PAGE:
In working on the cover design, I simply felt at the final hour that I didn’t care for the design using the artwork as a square. But changing the imagery to something else was not suitable- the image was important to the cover because it was symbolic of the project as a whole. So I just started playing around with the elements inside the artwork, freeing them from the constraint of the square. I moved them around until I felt that it worked.
Portly Bard: Coming from someone who describes her philosophical inclination as "post, post, post modern," your tolerance of my brief, traditional poetry teeters on the brink of unbelievable. Your willingness to do reverse ekphrasis on my verses is even more stunning.
You did two for the book. The one that appears in our "primer" seemed to come very easily, but our title (and final) image required a number of iterations.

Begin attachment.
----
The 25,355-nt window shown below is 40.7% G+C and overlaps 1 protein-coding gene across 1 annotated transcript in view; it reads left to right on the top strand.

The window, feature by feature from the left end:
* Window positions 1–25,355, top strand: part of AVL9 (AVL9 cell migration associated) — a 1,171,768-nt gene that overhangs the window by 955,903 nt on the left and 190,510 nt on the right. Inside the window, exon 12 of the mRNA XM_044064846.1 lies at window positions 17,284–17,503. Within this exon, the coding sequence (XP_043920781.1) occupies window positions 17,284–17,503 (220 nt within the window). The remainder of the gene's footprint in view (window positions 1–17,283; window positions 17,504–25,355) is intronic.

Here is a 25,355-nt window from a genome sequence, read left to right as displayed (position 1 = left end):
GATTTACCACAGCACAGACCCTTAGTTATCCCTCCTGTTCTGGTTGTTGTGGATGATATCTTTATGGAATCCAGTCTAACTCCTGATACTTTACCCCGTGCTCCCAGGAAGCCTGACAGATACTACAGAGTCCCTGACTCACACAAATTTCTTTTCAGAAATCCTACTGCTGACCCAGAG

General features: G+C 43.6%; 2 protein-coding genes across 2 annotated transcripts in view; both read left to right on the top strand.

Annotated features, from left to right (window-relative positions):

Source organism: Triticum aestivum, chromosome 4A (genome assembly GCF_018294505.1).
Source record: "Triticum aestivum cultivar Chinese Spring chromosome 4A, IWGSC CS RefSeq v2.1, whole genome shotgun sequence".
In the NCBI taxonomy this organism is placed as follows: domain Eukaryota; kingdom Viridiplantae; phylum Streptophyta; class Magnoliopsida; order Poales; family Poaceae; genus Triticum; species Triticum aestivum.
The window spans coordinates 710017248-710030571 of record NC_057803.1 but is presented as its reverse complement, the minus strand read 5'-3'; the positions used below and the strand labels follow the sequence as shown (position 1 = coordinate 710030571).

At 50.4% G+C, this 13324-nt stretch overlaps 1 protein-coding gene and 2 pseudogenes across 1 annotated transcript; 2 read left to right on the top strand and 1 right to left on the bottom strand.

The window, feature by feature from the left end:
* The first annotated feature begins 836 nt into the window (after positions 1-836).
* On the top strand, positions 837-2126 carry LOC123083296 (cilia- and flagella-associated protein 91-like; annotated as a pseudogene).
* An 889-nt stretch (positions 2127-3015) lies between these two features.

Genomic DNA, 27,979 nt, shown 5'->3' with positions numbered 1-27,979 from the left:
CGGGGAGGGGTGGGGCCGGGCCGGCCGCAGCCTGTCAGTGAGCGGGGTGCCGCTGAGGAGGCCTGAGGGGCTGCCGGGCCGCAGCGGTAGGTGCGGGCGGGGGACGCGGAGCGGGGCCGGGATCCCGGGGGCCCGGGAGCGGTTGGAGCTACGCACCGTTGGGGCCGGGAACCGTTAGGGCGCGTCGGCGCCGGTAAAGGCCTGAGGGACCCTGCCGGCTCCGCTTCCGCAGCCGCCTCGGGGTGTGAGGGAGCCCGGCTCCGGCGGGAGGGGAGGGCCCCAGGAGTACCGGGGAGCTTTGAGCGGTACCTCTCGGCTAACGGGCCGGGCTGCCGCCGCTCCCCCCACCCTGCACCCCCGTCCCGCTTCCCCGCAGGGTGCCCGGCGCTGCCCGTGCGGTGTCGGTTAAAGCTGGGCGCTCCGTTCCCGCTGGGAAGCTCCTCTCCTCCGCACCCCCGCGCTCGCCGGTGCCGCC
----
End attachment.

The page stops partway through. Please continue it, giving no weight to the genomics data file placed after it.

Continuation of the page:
How did "imagizing" my work, particularly the title verse, affect your creative approach to the task?
Lorette C. Luzajic: My weakness and my strength has always been that I am interested in everything. My tastes are exponential. Some may be surprised to learn that I love 17th century Netherlandish still life as much as I love neoexpressionist art like Jean Michel Basquiat, but it becomes very apparent quickly that my work, whether written or visual, is a result of consuming voraciously from many tables. If once upon a time, I was hoping for a place to land, now I embrace my disparate passions and try to infect everyone else through my art, editorial persuasion, and teaching.
It has always been this way inside my psyche. My palate longs for the whole world as much as does my palette! I adore Korean and Ethiopian cuisine as much as Italian or Greek. In music, I find transcendence in electronic trance music, in delta blues, in classical, in pop music, and in old time rock n roll.